• by Jack Driscoll
  • Date Published February 2012
  • ISBN-13 978-0-8143-3612-0
  • Format Paperback
  • Pages 173pp
  • Price $18.95
  • Review by Olive Mullet
Jack Driscoll’s short story collection The World of a Few Minutes Ago reflects Michigan’s weather, concentrates on mostly blue-collar workers and trailer inhabitants, and offers a mostly masculine voice but also a beautiful lyrical style, describing the beauty of stars as well as perfectly capturing the lives of his characters and their personality clashes. His story structure is meticulous and convoluted as we twist from the characters’ sad hard lives toward a resolution of acceptance and sometimes release.
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  • Book Type Collection
  • by Michele Landsberg
  • Date Published September 2011
  • ISBN-13 978-1897187999
  • Format Paperback
  • Pages 304pp
  • Price $24.95
  • Review by Lydia Pyne
The idea of completely understanding the processes of any revolutionary change is daunting—to say nothing of making sense of its cultural and historical contexts. In the historic waves of North American feminist theory and practices, the respective paradigms of feminism shift, evolve, and ultimately normalize along lines of particular intellectual circles and politically historic movements. Elizabeth Cady Stanton and the first convention for women’s rights and suffrage in 1848, for example, show a completely different, and seemingly unparalleled, cultural milieu than a feminist theorist like twenty-first century philosopher Judith Butler. Both women, however, illustrate a “revolutionary context” for understanding a broader feminist identity, however constructed—both show the powerful effects of change within particular societal circumstances. In Writing the Revolution: The Feminist History Project’s Collected Columns of Michele Landsberg, Canadian writer, social activist, and ardent feminist Michele Landsberg reminds us that beyond any of the historical feminist revolutions are the people of the revolutions—women and their narratives. From Landsberg’s columns, we get the sense that she finds feminism on the ground, in everyday life, to be the centering force that keeps the falcon of feminist theory from circling out in a wider and wider gyre of culture.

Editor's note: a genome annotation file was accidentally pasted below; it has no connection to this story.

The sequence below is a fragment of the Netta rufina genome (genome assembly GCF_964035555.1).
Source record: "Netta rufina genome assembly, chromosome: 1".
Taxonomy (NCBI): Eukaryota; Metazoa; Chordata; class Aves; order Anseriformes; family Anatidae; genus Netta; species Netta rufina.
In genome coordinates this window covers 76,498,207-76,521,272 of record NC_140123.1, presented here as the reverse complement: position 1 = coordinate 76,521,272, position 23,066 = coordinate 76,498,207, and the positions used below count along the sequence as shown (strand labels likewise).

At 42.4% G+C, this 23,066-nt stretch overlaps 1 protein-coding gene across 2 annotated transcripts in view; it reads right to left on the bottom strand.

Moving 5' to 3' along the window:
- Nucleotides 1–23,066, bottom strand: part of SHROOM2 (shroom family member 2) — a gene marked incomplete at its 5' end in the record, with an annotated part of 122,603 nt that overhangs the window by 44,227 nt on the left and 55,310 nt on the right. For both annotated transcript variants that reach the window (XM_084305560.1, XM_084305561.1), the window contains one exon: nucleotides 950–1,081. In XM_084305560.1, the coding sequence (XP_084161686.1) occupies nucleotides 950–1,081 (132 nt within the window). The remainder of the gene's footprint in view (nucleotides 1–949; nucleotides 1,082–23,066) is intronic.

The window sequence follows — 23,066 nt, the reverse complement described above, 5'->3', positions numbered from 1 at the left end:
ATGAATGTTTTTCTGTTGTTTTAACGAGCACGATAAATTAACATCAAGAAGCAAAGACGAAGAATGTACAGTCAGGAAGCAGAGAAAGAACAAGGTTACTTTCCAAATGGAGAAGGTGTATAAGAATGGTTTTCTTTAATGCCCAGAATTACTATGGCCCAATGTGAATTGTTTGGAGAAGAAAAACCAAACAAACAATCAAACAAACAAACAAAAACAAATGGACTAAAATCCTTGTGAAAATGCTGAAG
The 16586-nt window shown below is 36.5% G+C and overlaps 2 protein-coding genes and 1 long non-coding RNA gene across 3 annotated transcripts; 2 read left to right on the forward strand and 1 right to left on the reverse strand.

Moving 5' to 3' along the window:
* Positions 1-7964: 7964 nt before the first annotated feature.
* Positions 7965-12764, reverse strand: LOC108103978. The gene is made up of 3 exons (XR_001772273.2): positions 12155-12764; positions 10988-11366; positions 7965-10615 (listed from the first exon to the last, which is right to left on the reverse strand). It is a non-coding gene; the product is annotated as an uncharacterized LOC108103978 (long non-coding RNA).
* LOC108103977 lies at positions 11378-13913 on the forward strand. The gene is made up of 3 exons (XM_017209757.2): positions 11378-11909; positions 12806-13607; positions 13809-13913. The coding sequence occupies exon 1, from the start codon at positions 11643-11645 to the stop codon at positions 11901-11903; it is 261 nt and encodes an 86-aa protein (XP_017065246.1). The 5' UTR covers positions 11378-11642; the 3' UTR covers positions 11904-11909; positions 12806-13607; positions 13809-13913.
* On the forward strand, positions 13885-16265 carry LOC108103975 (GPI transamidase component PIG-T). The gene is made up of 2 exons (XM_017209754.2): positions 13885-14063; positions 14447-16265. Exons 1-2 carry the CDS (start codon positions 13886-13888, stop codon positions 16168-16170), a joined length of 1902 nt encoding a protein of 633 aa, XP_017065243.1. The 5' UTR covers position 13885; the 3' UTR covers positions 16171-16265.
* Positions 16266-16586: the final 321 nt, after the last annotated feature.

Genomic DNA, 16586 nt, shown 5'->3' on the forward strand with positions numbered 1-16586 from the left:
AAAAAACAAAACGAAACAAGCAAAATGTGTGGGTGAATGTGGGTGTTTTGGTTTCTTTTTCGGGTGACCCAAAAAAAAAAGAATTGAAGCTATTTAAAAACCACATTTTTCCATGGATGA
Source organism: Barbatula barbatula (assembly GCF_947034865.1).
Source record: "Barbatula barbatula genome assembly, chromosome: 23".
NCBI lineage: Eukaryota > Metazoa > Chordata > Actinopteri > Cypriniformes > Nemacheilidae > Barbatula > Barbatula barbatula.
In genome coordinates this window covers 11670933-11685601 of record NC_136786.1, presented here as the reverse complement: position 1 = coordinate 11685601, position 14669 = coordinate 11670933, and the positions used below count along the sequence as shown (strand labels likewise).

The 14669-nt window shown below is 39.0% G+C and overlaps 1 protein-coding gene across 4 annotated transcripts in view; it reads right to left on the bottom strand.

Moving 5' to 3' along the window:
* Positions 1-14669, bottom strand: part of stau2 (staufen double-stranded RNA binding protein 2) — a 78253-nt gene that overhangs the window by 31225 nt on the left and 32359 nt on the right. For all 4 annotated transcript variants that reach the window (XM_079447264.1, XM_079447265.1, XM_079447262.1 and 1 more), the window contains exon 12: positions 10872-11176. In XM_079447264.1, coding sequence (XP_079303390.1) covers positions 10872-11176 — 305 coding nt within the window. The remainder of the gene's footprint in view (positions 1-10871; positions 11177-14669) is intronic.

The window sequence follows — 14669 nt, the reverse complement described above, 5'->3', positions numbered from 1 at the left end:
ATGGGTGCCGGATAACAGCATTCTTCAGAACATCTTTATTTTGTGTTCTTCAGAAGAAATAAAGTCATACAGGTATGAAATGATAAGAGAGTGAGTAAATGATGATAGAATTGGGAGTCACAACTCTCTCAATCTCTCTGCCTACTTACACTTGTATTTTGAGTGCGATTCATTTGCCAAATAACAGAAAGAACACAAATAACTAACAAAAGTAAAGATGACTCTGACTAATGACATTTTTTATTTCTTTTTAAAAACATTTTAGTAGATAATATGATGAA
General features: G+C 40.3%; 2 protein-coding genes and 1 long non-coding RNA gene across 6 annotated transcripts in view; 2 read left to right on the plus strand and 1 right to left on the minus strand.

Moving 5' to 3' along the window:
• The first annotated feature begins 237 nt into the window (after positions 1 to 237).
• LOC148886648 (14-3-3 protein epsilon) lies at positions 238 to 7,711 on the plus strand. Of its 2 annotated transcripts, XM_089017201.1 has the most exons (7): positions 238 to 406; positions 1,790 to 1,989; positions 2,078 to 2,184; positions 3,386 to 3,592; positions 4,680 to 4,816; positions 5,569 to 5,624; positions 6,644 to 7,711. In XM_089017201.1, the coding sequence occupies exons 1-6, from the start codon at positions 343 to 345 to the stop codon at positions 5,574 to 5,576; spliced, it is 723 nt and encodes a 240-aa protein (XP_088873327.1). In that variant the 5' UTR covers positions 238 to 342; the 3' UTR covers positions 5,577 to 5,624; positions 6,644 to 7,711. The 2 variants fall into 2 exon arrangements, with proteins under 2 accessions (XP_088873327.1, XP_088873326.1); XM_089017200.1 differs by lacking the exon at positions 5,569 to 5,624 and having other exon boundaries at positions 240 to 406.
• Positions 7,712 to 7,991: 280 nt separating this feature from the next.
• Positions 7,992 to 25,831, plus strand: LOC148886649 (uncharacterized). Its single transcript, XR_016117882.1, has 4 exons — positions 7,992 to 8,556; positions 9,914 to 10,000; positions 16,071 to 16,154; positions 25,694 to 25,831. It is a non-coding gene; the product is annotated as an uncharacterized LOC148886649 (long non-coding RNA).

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  • Translated From Japanese
  • by Kenneth Rexroth
  • Date Published April 2009
  • ISBN-13 978-0811218375
  • Format Paperback
  • Pages 96pp
  • Price $12.95
  • Review by Vince Corvaia
These ancient Japanese poems, translated by Rexroth and selected by Eliot Weinberger, are mostly about love, and one who has never loved would be well advised to avoid them. The heartache in many of them is palpable, both through imagery and direct statement. Several, though, are nature poems keenly observed, as in this one by Fujiwara No Sueyoshi (1152-1211):